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Maintenance excellence

Working as a maintenance manager

Staffan Bergström is one of MaintMasters’ most appreciated coworkers. He’s worked as a maintenance manager for many years, which is one of the reasons for his good understanding of maintenance and everyone who works with it. He also has a big heart and spreads a lot of warmth and happiness, both at MaintMaster and in maintenance departments. This is his story.

Working as a maintenance manager covers a lot of different areas. It’s interesting and inspiring, but can also be strenuous. Everything that doesn’t have an allocated place in an organization ends up in your lap.

The role of a maintenance manager or supervisor is often underestimated by those who haven’t been there. Those of us who work in the role often have a background in their company and get a push upwards.

Viewing challenges as organizational demands

The career path is good, but the basis of our training is in mechanical engineering, electrics, or technology. It’s not common to have a background in economics or logistics.

However, commonsense will take you far. But to manage a maintenance department you need systematic methods and inspiring coworkers who understand that documentation is just as important as maintaining equipment.

To understand the challenges, you need to look at them as demands from different parts of the organization.


  • Wants to know how their equipment works. Should ideally be able to predict and prevent the problems that may arise. But of course, without interrupting production.
  • Full control so that spare parts are in the stockroom when needed.
  • Maintenance must be done when there’s no production, no matter how many shifts are running.

Maintenance technicians:

  • Skills to help most people and an ability to reason about problems and faults they face in everyday life.
  • Makes sure there’s time in production to perform necessary preventive and corrective maintenance.
  • Makes sure all good-to-have spare parts are in the stockroom and available when needed.


  • Understands the economic situation and adjusts the business accordingly.
  • Keeps tied-up capital to a minimum; does not have more inventory than necessary.
  • Minimizes costs and keeps the lowest possible workforce.
  • Has the right skills in place at short notice, around the clock.

Staffan has also learned the true value of documentation. Here are a few cases he recalls:

  1. At a meeting with production, the manager is upset about Line 1 because there was downtime all day yesterday. For the last 8 weeks, operator maintenance was not performed and nor was the monthly service from the maintenance department. The reason for the lack of maintenance was the current production mode, which allowed no time to shut down the equipment. Yesterday’s downtime was a consequence of this.

  2. A production manager wants a meeting with me. One of his lines is not producing as it should, and he needs help. They’ve increased production and hired several new operators to reach their new goals. Suddenly the machine stopped working properly. Together, we take a look at the problems over the last two months and note that 70% of the downtime is related to changeovers between products. The completion codes used show Handling, which came as a surprise for the production manager. We decided to go through the instructions and documentation for changeovers, together with the operators and maintenance managers.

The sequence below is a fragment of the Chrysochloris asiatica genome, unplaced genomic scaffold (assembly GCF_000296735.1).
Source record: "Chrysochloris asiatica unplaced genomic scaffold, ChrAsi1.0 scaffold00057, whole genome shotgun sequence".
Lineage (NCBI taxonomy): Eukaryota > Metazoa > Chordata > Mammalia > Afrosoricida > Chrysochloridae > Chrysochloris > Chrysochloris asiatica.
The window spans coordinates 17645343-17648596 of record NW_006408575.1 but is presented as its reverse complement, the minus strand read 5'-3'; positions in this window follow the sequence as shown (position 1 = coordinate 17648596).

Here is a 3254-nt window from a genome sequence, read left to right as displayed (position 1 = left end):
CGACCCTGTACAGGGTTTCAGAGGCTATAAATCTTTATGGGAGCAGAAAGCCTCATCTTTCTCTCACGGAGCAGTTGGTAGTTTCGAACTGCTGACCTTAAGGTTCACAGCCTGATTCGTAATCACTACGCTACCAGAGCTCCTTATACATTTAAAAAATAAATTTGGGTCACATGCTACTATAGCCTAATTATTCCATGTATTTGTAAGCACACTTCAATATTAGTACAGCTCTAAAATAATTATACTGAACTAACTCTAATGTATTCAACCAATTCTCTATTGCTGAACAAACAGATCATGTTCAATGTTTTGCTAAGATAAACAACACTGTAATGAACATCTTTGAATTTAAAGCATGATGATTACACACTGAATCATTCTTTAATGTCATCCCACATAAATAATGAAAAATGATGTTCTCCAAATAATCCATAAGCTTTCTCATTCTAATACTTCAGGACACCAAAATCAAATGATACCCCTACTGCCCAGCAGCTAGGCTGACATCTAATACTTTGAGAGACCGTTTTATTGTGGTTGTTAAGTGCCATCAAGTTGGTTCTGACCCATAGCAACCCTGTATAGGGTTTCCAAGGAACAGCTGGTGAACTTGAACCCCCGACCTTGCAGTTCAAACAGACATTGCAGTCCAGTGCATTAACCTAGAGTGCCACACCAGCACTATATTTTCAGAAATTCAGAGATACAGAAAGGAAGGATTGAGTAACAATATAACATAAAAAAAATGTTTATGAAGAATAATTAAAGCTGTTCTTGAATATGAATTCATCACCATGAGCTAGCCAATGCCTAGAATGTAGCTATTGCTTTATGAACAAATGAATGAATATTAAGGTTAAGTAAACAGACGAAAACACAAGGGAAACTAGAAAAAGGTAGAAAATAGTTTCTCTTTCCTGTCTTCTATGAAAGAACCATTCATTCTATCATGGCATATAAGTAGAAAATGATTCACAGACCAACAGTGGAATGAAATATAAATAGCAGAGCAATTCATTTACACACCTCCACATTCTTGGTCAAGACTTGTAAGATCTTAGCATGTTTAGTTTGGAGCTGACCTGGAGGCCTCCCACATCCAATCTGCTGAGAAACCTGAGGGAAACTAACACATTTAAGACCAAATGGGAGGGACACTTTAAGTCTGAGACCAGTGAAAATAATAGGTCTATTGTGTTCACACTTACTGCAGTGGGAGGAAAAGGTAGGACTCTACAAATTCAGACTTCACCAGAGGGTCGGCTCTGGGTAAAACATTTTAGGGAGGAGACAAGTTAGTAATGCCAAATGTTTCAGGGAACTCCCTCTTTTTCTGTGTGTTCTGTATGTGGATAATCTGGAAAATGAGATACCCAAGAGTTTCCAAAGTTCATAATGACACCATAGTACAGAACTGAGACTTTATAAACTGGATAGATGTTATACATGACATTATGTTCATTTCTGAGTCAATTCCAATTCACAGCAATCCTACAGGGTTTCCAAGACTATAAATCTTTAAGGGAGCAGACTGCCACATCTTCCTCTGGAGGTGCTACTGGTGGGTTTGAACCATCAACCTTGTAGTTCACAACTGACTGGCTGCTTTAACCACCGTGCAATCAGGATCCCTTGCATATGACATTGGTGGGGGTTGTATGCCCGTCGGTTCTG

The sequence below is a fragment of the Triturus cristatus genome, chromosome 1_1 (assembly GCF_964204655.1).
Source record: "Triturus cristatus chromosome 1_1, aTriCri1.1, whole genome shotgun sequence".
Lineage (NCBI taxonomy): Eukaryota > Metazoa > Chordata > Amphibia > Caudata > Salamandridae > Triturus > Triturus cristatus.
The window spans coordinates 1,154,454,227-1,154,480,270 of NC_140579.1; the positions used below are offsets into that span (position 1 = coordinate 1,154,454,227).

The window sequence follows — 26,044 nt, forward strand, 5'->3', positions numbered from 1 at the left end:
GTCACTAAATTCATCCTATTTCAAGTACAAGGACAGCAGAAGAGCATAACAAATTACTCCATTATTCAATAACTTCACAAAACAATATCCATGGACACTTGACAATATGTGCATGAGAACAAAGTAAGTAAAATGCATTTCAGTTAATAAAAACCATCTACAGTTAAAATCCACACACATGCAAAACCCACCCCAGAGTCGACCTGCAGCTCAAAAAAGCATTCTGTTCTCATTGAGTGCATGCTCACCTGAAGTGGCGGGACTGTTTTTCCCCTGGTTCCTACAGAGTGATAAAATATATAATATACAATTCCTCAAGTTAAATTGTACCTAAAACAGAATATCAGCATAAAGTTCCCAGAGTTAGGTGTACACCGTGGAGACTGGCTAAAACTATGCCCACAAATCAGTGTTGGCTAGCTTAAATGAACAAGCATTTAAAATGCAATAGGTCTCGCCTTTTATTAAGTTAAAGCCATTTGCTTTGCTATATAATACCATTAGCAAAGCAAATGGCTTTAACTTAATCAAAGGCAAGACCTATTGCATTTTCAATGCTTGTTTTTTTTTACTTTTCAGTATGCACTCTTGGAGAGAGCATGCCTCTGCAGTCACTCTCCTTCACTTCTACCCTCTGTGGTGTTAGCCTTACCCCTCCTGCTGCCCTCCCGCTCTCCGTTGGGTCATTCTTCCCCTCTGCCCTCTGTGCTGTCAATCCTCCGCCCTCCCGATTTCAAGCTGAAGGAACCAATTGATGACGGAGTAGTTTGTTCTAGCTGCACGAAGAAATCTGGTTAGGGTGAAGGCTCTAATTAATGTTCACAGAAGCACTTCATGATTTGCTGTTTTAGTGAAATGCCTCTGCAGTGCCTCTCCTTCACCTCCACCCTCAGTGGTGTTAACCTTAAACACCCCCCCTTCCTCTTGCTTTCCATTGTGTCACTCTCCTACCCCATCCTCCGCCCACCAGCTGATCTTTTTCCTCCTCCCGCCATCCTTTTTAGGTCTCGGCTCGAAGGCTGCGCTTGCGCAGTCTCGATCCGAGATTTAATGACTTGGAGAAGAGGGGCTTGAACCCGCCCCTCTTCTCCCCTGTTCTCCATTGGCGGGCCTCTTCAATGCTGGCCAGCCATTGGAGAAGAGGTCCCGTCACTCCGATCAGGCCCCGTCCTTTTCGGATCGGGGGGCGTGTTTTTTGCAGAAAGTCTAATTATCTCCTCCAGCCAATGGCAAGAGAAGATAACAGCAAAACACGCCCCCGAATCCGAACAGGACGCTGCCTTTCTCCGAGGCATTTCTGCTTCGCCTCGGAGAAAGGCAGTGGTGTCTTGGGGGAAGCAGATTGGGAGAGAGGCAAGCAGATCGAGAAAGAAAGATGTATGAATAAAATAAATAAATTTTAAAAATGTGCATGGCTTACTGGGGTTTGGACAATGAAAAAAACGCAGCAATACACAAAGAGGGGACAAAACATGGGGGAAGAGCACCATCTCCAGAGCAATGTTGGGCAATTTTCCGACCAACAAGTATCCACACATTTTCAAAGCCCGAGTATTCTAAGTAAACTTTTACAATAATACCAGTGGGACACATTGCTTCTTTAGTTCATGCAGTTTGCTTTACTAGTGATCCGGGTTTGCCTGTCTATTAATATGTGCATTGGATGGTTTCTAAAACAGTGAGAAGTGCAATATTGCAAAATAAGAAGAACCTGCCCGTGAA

3.  A colleague from production tells me that we’re not allowed to invest in the new machine that was supposed to replace the old one that’s been in use since the early 70s. It paid for itself long ago, so now using it is ‘free’. Some electrical work, air and a few regular tweaks from maintenance is all it takes to keep it running. According to management. But my colleague and I have a feeling that the machine costs us a lot more, so we investigate spare part costs, the relationship between preventive and corrective maintenance, and logged scrap and rework. We also talk to operators and ask them about time spent monitoring and restarting the machine. They don’t know but say it’s a lot, so we agree to check. For two weeks, all operators must log every break down, no matter how small. At the follow-up meeting, we summarize the information and present it to management. Not surprisingly, the machine costs us more than we save, and every time we run it, we loose money.

If you’re a maintenance manager or work in some other way with maintenance, you probably recognize some of this. I’ve been in similar situations with different companies many times. Instead of not having answers to management’s questions, I quickly learned the importance of documentation. Once we document, we can use facts to make improvements.

What made it easy for me in all 3 of these examples was the great team of motivated personnel I work with who understood that documentation is just as important as practical action. Most of them documented their work according to rules and instructions, and worktime, downtime, spare parts and primary causes were logged. Inviting production and making information transparent and accessible made it easier for everyone to monitor their departments’ situation and act more quickly and appropriately.

These days, I work with maintenance and maintenance systems at our customers every day. I naturally think MaintMaster is a brilliant system for documenting maintenance tasks.

But long before MaintMaster, I realized the great benefit of using an easy-to-handle system. That’s the main reason I work at MaintMaster today, and has been for the last 11 years…


Use MaintMaster maintenance software to simplify planning, accelerate jobs, and track the nuts and bolts that make your machines go round – and with no-code configuration, the CMMS is (actually) easy to make yours.

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